Angelika Langen and her team at Northern Lights Animal Shelter (NLWS) had an unusual surprise earlier this spring when a fox was brought into their care.
“We’ve had foxes before that were caught in traps, so that wasn’t new, but we had her for five days and we had posted that we were glad there was no signs of her having kits, she wasn’t nursing or anything,” said Langen. “And then we came in one morning and there were kits. Basically, she had aborted them, they were born too early and she wasn’t taking care of them. There were four but we lost one. The other three rallied and their eyes just opened, they are three weeks old and I think they will be fine.”
Once they are old enough to hunt on their own they will be released, likely late summer.
The mama fox is also improving.
“The wound was really bad, the bones were crushed. They were too damaged to mend so the bones did not reattach but the body is an amazing thing and formed scar tissue around it and the wound has totally closed and she’s using that foot. We have high hopes we can release her. If her recovery continues to go as it is, she can go free which she really wants to.”
Langen said, sadly, foxes get injured from traps often and sometimes those traps are set for foxes.
“People have a chicken coop and the fox comes in and takes the chicken and instead of making the coop safer, people set up traps. Especially this time of the year, it is a bad idea because they have young ones and they can’t survive and will die a horrible death without their parents taking care of them,” she said.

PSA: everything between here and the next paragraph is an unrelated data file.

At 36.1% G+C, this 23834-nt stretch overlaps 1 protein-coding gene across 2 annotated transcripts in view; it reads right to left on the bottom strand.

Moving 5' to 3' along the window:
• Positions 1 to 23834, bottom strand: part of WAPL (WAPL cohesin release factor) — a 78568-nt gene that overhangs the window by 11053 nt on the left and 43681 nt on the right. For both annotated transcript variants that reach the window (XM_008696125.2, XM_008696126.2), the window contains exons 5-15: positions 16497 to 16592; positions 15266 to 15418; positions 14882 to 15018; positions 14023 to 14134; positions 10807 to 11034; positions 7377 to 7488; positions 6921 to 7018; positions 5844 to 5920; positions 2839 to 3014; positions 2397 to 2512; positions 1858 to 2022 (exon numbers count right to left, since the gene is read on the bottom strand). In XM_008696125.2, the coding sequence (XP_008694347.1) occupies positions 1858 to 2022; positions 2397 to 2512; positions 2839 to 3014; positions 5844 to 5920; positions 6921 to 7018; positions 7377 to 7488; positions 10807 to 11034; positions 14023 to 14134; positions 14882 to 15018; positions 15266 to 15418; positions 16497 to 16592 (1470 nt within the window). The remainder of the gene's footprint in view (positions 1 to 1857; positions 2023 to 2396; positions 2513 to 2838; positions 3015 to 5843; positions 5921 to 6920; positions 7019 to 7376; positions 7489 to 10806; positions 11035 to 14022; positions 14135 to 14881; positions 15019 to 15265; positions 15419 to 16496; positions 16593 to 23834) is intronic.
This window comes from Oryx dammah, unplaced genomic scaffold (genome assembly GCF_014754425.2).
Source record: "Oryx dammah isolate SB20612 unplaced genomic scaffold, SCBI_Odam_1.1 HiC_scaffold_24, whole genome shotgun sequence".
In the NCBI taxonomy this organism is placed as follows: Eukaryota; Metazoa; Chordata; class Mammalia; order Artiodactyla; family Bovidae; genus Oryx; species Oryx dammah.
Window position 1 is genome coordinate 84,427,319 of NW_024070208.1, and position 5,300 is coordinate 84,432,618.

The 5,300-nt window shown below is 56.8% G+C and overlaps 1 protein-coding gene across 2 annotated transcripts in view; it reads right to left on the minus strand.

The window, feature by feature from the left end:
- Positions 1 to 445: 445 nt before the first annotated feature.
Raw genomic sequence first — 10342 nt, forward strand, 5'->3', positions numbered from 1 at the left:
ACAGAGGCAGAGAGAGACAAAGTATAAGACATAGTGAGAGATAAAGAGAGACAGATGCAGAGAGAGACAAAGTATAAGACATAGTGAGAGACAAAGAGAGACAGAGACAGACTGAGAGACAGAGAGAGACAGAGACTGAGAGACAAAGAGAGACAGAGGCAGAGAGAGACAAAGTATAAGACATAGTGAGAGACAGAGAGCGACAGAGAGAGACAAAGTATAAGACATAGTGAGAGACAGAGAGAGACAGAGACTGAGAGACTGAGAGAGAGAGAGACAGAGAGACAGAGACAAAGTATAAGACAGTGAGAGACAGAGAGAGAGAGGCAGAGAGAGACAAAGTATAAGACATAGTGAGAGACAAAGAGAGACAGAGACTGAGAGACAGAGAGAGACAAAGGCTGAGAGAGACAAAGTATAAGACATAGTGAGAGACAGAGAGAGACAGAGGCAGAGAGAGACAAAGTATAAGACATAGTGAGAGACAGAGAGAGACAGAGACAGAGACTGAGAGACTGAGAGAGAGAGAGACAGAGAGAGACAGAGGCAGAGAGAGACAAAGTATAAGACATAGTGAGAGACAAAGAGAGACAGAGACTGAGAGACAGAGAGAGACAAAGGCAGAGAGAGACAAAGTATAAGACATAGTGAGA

It has been a busy spring at NLWS. The number of animals coming in isn’t overly high, but the amount of care they need is more than usual.
The shelter received a bear cub from the Williams Lake area over the Easter long weekend that had been seen for three days without his mother. He came in malnourished and only weighing 2.2 kg.
“He was very emaciated and dehydrated,” said shelter owner Angelika Langen. “We had him at the vet for three days in a row for IV fluids to keep him alive because as soon as we tried to feed him he would throw up and have diarrhea which is very normal in any mammal when they have been that dehydrated and emaciated. When you are putting something in the stomach the system is not primed anymore to deal with it so it takes a while to get better and they can get worse from the vomited. So measures have to be taken to get them used to food again.”
But she said he is now doing better.
“He was very close to death, he is not healthy and not totally out of the woods yet, but he’s eating on his own now and his digestion is good so we are hoping with time and TLC he will grow into a little playful cub.”
Meanwhile, all of the bear cubs from last year are now awake. All 36 will be released starting toward the end of May.
As usual, all of the bears will be released back into the wild from the area they came from.
But unlike previous years, the release will be done during a pandemic.
“I don’t know how travelling is,” said Langen. “We need to protect ourselves so we don’t catch something as we go across B.C. and I don’t know if hotels are open and most restaurants are closed. It will be an interesting trip.”
Some of the places they need to bring the bears back to include Castlegar, Cranbrook, and as far north as Telegraph Creek.
They will also be flying grizzles out of Kitimat in the beginning of June.